The first step for private equity fund managers is to acknowledge that they were the lucky surfers of a once-in-a-history wave: they were at the right place, at the right moment. They are not geniuses, or even specifically admirable human beings. Declining stock exchange returns and willingness of institutional investors to invest in alternative assets have lead to major shifts in asset allocations. As a result, modern private equity grew from roughly $10 billion under management worldwide in 1990 to an estimate of $1.7 trillion by 2010. But we’ve hit a plateau.

It is time for private equity fund managers to recognize that the world has changed. Private equity’s success was born from a new form of corporate governance (analyzed by Michael Jensen back in 1989). This know-how is now largely an intellectual commodity. Private equity fund managers they have to handle concessions on tax rates in the UK and the US; and adjust their incentive structures (management fees and performance fees) to the fact that private equity is no longer a niche activity but a full fledged asset class.

A major source of change is the unspoken split between large and mega LBO fund managers (such as The Blackstone Group), which essentially just renewed merchant banks. They should be treated as such, both on a tax and regulatory level (especially in dealing with conflicts of interests). On the other hand, small and medium-size LBO, growth and venture capital, special situation investors, mezzanine debt providers which constitute standard private equity have to come back to the original values of the sector in the way they operate businesses; in their commitments towards entrepreneurs and teams; in their ethics: modesty, long term orientation, arm’s length transactions and truth to one’s word.

These values have fed the private equity funds managers’ networks (the core asset) of contacts, investment opportunities and trade buyers. To face these new conditions, private equity fund managers have to innovate again, be more nimble and risk-prone in terms of incentives. They also have to put their money behind their words: their wealth should not be put in philanthropic initiatives, but in their funds for a significant portion (if not all) of their wealth (far above a cosmetic commitment of 1% of the size of the funds their manage). If private equity fund managers became usual citizens paying usual taxes, generating social value as much as financial in that process and sharing a significant part of the risk with their investors and entrepreneurs.

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Beyond the ‘Model T’ of PE

(this paper was originally published on PEHub – http://www.pehub.com/144359/beyond-the-model-t-of-pe/)

Is private equity sick of its limited partnership structures? Over 40 years, this legal structure has transformed the burgeoning professional private equity sector into a global financial force, first in the US and then around the world. Mainly contractual, limited partnerships are flexible, easy to shape and can be managed at a relatively low cost. Setting a limit to the liabilities of private equity investors (‘limited partners’), limited partnerships organize the mandate of fund managers (‘general partners’) to invest in a wide array of entrepreneurial ventures (through venture capital, growth capital, leveraged buy-outs, special situations strategies).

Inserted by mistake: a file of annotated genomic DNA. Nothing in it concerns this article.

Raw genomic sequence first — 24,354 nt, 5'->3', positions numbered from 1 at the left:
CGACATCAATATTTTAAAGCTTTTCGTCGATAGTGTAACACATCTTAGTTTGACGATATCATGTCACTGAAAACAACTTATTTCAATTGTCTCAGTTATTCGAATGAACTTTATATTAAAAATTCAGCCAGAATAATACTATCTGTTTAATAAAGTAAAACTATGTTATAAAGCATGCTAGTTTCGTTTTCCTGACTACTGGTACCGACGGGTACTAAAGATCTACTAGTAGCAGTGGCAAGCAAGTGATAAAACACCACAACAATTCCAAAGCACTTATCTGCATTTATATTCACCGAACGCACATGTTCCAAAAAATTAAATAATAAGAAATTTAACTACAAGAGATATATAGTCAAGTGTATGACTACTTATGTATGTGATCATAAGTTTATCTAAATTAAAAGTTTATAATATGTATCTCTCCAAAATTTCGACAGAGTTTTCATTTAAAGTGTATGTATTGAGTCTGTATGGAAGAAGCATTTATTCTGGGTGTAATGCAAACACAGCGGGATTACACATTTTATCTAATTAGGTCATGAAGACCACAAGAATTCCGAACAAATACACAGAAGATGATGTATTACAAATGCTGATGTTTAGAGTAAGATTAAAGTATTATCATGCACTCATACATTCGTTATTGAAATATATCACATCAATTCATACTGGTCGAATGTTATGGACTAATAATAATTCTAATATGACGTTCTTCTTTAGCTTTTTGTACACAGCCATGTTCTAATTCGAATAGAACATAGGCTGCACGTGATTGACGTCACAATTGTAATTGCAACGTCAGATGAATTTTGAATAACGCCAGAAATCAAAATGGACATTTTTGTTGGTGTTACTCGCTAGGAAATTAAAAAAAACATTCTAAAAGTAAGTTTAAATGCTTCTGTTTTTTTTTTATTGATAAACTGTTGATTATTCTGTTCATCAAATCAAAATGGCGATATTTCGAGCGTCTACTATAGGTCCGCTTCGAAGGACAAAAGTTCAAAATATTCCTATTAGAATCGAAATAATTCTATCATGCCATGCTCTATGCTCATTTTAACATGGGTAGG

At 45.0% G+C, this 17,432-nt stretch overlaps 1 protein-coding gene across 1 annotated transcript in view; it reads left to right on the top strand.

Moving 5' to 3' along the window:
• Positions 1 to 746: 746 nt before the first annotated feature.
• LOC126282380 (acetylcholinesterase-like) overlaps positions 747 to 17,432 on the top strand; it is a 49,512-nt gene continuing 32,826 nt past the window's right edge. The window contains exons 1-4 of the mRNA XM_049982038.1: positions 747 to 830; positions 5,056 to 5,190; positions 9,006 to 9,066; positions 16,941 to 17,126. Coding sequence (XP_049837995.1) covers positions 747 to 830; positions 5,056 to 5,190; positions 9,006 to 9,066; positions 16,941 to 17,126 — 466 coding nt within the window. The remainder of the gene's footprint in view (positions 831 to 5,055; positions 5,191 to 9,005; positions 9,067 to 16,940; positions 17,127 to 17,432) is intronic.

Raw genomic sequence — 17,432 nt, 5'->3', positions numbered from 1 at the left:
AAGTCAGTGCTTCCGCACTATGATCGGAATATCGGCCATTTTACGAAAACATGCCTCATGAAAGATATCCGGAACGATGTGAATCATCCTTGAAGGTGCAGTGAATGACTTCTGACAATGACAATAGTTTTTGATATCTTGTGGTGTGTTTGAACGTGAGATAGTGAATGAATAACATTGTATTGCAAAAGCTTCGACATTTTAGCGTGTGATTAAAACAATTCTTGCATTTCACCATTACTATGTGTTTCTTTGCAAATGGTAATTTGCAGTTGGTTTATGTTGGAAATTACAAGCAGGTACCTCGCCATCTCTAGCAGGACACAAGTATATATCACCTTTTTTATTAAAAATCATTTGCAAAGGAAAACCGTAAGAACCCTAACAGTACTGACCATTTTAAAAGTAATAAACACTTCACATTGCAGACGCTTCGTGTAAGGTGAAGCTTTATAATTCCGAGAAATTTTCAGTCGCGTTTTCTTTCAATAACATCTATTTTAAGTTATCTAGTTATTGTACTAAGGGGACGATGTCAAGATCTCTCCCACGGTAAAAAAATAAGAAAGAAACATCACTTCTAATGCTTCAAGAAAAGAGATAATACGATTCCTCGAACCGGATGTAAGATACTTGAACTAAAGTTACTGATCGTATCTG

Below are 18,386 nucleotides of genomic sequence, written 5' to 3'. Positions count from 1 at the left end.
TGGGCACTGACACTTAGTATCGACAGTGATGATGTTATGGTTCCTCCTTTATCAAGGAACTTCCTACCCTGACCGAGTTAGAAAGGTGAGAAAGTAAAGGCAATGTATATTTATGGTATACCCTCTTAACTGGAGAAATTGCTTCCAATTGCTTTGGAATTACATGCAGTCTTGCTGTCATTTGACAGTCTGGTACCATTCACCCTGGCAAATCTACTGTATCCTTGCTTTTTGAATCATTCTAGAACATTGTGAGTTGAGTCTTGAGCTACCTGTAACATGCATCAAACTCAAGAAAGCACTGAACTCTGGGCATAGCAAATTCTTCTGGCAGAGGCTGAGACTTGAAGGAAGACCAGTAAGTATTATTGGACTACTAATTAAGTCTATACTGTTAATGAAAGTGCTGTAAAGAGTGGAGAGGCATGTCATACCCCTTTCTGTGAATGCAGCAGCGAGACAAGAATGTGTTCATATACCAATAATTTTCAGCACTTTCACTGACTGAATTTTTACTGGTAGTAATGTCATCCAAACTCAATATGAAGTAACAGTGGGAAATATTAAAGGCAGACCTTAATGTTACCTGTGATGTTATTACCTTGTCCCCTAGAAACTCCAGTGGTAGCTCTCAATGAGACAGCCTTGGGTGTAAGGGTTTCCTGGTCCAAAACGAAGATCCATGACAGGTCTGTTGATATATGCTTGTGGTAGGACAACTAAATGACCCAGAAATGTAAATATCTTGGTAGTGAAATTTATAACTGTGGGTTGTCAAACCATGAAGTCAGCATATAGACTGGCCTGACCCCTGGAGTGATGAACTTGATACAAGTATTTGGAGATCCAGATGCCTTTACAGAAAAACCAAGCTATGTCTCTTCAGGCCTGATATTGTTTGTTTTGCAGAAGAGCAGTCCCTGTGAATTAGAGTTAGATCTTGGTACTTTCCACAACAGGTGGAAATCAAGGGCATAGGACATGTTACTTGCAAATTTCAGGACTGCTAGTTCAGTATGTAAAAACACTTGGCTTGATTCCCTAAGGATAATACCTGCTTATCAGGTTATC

The success of the limited partnership structure has been so impressive that it was soon enough adopted by foreign jurisdiction: France has created its FCPR by directly transposing the private equity limited partnership. Luxembourg tried initially to deviate from the template with its SICAR, which failed to attract attention – and eventually gave birth to the SIF. Switzerland has adopted its own local version of the limited partnership, as well as other jurisdictions in bids to attract managers on-shore. The European AIFM Directive can be read as a bid to keep the industry on-shore and regulate it.

This symbiotic relationship between non-listed investments and the limited partnership has even triggered the envy of other asset classes. The yearly 2% management fees guaranteed over ten years, the 20% profit split in favor of the fund manager and the quasi absolute discretion in the management of the fund generated vocations among other ‘alternative fund managers’: private real estate, private infrastructure, private fine art and a lot of other supposedly high potential strategies have flourished.

Rumors of a unified private equity/hedge fund structure have even emerged just before the 2007 crisis. Private equity fund managers were then eyeing yearly profit distributions that their colleagues from hedge funds collected; while hedge funds managers tried to imagine a lock in mechanism of the capital à la private equity.

Fast forward, the post 2007-2009 crisis has drawn – rightfully or not – a lot of attention on alternative investment funds in the US (SEC registration, for example) and in Europe (AIFM Directive, among other efforts). The limited partnership, which has long served the expansion of private equity, seems now to drag down the recovery of non listed investments.